Original Fry Up Material Trinity Kitchen Trinity Leeds Albion Street Leeds LS1 5AT | @OFMLondon

How to Eat Well: A Beginners Guide

How to Eat Well: A Beginners Guide

Lately, a few people have started asking me how to cook. To be honest I find that question difficult to answer. I think that’s because, in most cases, what they’re really asking me is how to eat.

First things first, you need the basic equipment. I have a friend who requested a post like this who, 6 months into her tenancy, didn’t own a kettle or a toaster. Kitchen fail. That kind of behaviour won’t get you anywhere. You don’t need to spend the earth to eat well, and you don’t need every gadget under the sun to prepare decent meals. Just a few items will suffice and they’ll pay you back in spades. I’m going to do a full post on my own kitchen essentials in the next week or so, but a good knife, a decent sized sauce and frying pan, a wooden spoon and a baking sheet should get you going. Get thee to Wilko*.

For me, good food is about the ingredients you use. You can have all the skill and equipment on offer, but you’ll only ever be as good as the ingredients you use. Knowing which flavours work together is a big plus, and is a knack you’ll no doubt pick up on the more recipes you read and the more time you spend at the hob. For a foolproof guide, I think The Flavour Thesaurus is a resource well worth its salt. Priceless for beginners and experienced cooks alike, it lists herbs, vegetables, meats and more alongside their perfect pairings. Great if you find yourself in a pickle or if you’re just trying something new in the kitchen.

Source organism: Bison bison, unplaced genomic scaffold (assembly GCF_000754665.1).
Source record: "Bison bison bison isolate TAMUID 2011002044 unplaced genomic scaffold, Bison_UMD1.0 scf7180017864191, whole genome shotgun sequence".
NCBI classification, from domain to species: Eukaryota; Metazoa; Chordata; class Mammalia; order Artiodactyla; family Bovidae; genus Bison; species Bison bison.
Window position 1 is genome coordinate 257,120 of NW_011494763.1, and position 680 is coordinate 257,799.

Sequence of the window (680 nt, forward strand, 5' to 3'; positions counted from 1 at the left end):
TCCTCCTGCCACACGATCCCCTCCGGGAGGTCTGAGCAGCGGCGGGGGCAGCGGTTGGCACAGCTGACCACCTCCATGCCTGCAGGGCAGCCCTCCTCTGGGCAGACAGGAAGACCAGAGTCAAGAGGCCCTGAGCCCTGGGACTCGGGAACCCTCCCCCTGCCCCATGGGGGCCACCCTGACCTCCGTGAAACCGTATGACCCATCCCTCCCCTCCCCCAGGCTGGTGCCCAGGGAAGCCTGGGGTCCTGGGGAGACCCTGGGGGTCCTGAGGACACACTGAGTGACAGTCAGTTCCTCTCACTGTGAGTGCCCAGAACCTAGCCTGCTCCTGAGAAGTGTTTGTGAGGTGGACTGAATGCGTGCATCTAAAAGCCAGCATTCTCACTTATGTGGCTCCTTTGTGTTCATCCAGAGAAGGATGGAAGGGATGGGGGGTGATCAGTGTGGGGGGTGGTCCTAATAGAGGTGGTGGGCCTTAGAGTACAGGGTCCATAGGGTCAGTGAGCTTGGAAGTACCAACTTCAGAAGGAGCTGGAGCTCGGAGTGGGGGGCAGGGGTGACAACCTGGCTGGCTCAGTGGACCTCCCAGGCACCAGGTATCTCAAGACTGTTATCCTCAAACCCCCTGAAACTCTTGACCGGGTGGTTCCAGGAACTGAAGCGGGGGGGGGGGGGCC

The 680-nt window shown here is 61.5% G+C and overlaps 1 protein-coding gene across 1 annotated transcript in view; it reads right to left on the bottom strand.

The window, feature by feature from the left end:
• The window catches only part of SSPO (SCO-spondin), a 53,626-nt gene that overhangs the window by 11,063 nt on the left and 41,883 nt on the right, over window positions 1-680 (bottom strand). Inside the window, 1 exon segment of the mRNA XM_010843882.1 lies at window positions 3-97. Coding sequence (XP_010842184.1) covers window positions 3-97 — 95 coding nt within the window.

Again on the ingredients kick, find shops and stalls you trust. It may sound silly to the tech-savvy youth of 2014 but your local butcher, baker or greengrocer will look after you. Get to know them and you’ll benefit from their experience and they may even do you a favour every now and again. Few home cooks become great by staring woefully at Co-op’s withered spinach offering. Having said that, I have nothing against supermarkets. If that’s where you shop, no worries. The man on the meat counter at Morrison’s should know his saddle from his rump so use that knowledge. Just think ahead – 7pm on a Friday night might not be the right time to buy your veg for the week. Time it right and buy the good stuff.